Millions of tons of broken-down plastic waste particles are floating in the Great Pacific Garbage Patch located in the North Pacific Gyre, a current in the Pacific Ocean between the California and Hawaii coasts. According to The United Nations Environment Programme (UNEP), a full 80% of this floating plastic comes from land.
In other words, much of this plastic waste reaches the water from littering that happens elsewhere. When plastic bottles, cups and bags are dropped in the street, for example, rain washes them into storms sewers. From there, they drift into rivers and are carried eventually to the ocean. The plastic waste floats around until it’s caught up in a gyre, a circular oceanic current system. There it will continue to swirl indefinitely, degraded over time by sun and salt water into smaller and smaller plastic pieces.
Birds and marine wildlife mistake these plastic chips for food, resulting in death via poisoning or from blocked digestive systems. UNEP estimates that 1,000,000 seabirds and 100,000 marine mammals die yearly from plastic debris. And when fish consume plastic and the chemicals they contain, our health is compromised, too. These plastic chips or shreds contain toxic chemicals like Bisphenol A (BPA) which has been tied to health problems ranging from attention deficit disorders and early-onset puberty to reproductive cancers.
The North Pacific Gyre is one of five gyres across the globe. Could patches of plastic like the Great Pacific Garbage Patch exist in the other four as well? The California-based nonprofit 5 Gyres is looking for answers. They’ve already sent members sailing 20,000 miles through the North Pacific, North Atlantic, Indian and South Atlantic Gyres, and they are currently concluding what has been the most extensive study of ocean plastic pollution ever undertaken in the South Pacific Gyre, which lies between Australia and South America. Their ship, the Sea Dragon, is set to arrive in Easter Island on April 7. Through research in areas like the South Pacific Gyre, where little data on plastic pollution exists, 5 Gyres seeks to ultimately communicate about the global impact of plastic pollution in the world’s oceans and implement solutions in order to keep the problem from getting worse.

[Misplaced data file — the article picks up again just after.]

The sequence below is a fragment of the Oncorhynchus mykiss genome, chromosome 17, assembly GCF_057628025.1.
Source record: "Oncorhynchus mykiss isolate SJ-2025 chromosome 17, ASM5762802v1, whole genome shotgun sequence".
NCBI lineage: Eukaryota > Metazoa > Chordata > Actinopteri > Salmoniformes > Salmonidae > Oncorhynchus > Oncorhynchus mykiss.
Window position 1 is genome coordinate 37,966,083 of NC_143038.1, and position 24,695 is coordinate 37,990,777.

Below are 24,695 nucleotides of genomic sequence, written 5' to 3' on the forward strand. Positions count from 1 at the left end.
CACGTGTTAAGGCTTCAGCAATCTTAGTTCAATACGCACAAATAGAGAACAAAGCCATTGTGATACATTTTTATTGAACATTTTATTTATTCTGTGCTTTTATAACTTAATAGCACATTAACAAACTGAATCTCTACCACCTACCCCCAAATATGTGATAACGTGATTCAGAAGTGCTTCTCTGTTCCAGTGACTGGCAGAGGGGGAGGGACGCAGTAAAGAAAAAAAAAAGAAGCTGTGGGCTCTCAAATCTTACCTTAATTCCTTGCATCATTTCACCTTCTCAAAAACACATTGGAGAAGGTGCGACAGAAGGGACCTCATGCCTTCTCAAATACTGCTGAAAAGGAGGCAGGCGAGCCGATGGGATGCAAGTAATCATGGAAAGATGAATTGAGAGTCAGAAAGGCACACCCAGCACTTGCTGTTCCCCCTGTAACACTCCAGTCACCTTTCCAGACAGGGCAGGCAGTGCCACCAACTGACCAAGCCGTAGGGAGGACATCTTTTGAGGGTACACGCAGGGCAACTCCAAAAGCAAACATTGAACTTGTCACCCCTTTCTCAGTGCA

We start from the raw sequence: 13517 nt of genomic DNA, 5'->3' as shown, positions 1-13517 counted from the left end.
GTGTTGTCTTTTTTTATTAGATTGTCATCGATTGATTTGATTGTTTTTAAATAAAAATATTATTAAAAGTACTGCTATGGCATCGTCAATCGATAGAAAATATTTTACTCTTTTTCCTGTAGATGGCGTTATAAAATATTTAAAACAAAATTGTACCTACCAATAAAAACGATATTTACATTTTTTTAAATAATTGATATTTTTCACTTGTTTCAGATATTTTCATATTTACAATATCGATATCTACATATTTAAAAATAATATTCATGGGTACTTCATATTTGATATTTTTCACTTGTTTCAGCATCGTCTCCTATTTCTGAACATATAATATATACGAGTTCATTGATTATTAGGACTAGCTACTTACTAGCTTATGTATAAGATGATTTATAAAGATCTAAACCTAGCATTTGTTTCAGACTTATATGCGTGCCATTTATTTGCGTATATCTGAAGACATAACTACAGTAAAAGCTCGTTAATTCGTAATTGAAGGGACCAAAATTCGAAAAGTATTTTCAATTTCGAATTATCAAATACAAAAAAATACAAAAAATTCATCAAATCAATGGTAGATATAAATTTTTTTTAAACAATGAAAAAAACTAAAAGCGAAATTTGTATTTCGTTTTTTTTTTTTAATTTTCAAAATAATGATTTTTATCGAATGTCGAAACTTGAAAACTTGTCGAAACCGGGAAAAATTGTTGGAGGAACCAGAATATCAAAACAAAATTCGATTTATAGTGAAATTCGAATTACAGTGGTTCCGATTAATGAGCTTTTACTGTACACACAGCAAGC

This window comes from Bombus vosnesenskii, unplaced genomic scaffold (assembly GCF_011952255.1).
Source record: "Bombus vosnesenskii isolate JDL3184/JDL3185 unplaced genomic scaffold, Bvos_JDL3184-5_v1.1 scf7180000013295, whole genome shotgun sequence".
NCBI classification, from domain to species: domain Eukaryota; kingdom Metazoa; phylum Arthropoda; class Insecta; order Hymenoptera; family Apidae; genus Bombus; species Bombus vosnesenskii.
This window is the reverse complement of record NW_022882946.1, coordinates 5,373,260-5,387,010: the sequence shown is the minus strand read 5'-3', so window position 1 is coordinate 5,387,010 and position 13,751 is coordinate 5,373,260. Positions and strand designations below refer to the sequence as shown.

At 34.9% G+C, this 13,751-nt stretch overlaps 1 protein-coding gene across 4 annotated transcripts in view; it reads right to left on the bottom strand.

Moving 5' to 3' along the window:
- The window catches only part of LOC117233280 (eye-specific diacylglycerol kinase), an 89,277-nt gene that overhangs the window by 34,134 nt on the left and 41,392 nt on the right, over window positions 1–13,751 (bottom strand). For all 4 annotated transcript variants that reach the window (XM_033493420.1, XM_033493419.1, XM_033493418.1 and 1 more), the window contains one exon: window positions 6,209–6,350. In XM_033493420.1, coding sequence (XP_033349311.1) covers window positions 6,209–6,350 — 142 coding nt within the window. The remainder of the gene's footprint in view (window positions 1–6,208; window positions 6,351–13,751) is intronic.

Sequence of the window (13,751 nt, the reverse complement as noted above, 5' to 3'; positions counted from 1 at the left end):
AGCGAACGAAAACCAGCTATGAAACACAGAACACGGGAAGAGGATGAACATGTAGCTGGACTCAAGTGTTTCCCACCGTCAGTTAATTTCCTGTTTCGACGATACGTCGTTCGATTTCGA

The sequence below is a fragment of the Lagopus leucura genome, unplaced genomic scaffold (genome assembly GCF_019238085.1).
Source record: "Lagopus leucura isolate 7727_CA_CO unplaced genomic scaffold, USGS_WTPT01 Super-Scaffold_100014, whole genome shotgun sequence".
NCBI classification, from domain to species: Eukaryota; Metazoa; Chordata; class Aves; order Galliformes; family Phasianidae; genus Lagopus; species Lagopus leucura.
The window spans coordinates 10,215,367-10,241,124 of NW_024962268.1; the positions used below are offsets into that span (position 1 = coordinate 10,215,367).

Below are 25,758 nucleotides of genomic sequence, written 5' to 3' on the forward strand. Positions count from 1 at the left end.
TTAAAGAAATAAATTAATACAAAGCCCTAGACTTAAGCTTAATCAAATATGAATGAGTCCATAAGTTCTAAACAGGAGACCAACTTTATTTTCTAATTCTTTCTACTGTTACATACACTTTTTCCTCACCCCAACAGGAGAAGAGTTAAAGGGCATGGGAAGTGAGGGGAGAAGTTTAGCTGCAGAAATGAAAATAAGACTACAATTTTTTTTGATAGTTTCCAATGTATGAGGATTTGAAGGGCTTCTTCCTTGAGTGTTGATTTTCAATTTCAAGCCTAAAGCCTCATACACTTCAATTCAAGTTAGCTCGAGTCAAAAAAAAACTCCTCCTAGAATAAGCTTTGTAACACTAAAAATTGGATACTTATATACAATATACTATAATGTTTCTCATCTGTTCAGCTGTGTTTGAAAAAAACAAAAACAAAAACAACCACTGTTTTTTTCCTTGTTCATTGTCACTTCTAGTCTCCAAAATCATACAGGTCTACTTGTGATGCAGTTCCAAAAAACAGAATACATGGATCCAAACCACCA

5 Gyres also collaborates with Algalita Marine Research Foundation, the United Nations Safe Planet campaign and Pangaea Exploration to discover the extent to which humans are being harmed from eating fish that have ingested BPA, PCBs (polychlorinated biphenyls) and other toxic chemicals contained in or absorbed by plastic. After arriving at Easter Island in April, the expedition will head to Tahiti, Hawaii, Los Angeles and Paris, and researchers will visit classrooms along the way to educate youth about plastic waste in the ocean and about how to protect our oceans by making smarter choices on land.
The organization has built numerous rafts from plastic bottles, including the Junkraft, made from 15,000 plastic bottles that sailed from California to Hawaii in 2008 in an effort to bring attention to the global issue of marine plastic pollution. In 2012, they plan on sailing a boat made entirely from plastic straws out of Paris.
“We want to show that this is a global problem, and to inspire international cooperation,” said Anna Cummins, co-founder of 5 Gyres. “Every country in the world is contributing to the problem and thus needs to be involved actively in solutions that reduce the flow of plastic to our oceans.”